Theatre of Death: A Puzzle
"I really would be most grateful if you could help, Miss Marple." said Inspector West. Miss Marple got out her knitting bag, and began to knit. "Yes, yes, do go on, my dear Inspector." The Inspector got out his notebook, and glanced at it: "Well, this is what you might call a theatrical murder. Both husband and wife were on the stage, you see, in variety acts. It was the wife who had been killed. “
“Apparently, she used to be the husband's assistant, before her own career took off. From friends, I gathered she was the bright one of the pair - plenty of sparkle, they said. She had gone out one morning and never returned. Later her body was found near the canal -strangled. We traced an old drunk by there, who recalled two women struggling."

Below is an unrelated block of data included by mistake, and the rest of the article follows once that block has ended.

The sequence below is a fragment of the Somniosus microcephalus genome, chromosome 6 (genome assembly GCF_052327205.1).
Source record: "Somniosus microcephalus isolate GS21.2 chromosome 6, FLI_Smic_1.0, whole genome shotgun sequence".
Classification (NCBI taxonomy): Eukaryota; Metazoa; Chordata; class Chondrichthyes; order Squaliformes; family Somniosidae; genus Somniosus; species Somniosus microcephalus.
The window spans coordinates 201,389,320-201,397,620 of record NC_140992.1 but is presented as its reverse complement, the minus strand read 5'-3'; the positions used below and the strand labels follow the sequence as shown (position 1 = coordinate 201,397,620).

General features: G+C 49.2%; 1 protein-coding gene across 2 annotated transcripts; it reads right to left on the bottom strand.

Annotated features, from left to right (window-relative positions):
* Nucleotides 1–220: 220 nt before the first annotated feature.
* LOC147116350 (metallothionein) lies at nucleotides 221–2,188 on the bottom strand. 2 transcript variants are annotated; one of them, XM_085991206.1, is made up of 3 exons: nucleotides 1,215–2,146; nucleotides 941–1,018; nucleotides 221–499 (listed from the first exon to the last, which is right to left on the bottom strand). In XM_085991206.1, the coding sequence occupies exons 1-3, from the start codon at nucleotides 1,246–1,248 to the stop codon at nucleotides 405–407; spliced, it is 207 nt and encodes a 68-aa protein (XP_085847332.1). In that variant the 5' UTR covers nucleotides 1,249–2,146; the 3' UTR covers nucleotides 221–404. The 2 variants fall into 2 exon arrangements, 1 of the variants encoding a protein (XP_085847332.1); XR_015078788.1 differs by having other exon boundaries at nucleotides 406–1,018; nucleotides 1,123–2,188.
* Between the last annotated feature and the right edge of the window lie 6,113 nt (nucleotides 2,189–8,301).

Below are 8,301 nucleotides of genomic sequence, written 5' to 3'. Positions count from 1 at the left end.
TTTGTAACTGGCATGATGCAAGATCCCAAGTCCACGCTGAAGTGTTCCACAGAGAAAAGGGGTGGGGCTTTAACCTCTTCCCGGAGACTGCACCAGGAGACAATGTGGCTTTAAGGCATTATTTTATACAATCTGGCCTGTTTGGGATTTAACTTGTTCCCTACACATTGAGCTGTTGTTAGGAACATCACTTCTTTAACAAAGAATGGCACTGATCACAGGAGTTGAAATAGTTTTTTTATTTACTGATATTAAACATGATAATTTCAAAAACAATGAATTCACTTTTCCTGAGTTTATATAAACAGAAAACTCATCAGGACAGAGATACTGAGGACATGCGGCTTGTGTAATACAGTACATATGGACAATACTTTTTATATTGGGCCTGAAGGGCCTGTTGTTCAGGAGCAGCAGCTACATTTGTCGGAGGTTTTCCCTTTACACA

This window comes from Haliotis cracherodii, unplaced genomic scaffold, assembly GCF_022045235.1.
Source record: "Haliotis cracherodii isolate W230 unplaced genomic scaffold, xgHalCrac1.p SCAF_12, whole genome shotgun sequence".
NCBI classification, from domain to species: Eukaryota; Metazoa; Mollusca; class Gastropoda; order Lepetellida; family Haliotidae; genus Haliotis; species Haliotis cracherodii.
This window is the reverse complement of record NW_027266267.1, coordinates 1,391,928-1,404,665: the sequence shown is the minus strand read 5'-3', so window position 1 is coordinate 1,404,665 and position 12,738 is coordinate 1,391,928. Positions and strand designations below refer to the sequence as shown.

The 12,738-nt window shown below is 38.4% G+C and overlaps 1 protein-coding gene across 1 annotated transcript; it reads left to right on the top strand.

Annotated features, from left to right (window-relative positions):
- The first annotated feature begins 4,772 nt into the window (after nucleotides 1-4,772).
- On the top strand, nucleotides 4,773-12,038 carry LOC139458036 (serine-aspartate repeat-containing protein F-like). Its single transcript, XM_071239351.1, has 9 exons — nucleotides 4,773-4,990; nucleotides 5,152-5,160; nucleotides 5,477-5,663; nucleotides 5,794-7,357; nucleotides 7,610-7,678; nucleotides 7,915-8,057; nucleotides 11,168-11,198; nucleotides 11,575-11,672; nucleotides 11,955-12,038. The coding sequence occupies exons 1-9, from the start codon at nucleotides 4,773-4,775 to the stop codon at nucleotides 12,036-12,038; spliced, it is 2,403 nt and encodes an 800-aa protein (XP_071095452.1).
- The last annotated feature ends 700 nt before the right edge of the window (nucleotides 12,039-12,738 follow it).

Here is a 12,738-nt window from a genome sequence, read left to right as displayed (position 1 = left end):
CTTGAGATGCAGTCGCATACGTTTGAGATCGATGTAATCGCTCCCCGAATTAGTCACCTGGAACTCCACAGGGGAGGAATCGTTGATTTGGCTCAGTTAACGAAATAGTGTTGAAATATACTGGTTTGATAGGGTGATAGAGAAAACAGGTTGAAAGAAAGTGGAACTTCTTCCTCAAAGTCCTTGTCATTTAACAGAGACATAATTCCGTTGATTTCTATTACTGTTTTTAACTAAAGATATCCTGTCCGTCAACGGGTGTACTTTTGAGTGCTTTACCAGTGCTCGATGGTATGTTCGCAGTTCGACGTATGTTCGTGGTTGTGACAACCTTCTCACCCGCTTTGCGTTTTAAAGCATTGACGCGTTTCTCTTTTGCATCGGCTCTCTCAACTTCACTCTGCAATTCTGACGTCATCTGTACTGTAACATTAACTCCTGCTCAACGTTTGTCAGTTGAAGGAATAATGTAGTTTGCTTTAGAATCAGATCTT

"What was the husband like?" asked Miss Marple, as her knitting needles clacked merrily away.
"Friends said that he was not too smart. A bit of a dummy. Then they laughed. I didn't realise what they meant until I saw inside the flat. There on the sofa was a ventriloquist's dummy, an obscene grin on its juvenile features. I interviewed the husband, and he brought out her handbag, which it seems she left behind. Inside, her diary confirmed that she had a meeting with 'Sandra' beside the canal, at 11.00 -and that was the time of death, give or take five minutes.”
“I also questioned him about the breakup of their act, and he commented that she did not like a man who used a high-pitched squeaky voice in their act. So many loose ends. How do they tie up?"
"I am reminded so much of Mrs Smith's little housemaid," said Miss Marple, "She never could distinguish between mushrooms and toadstools."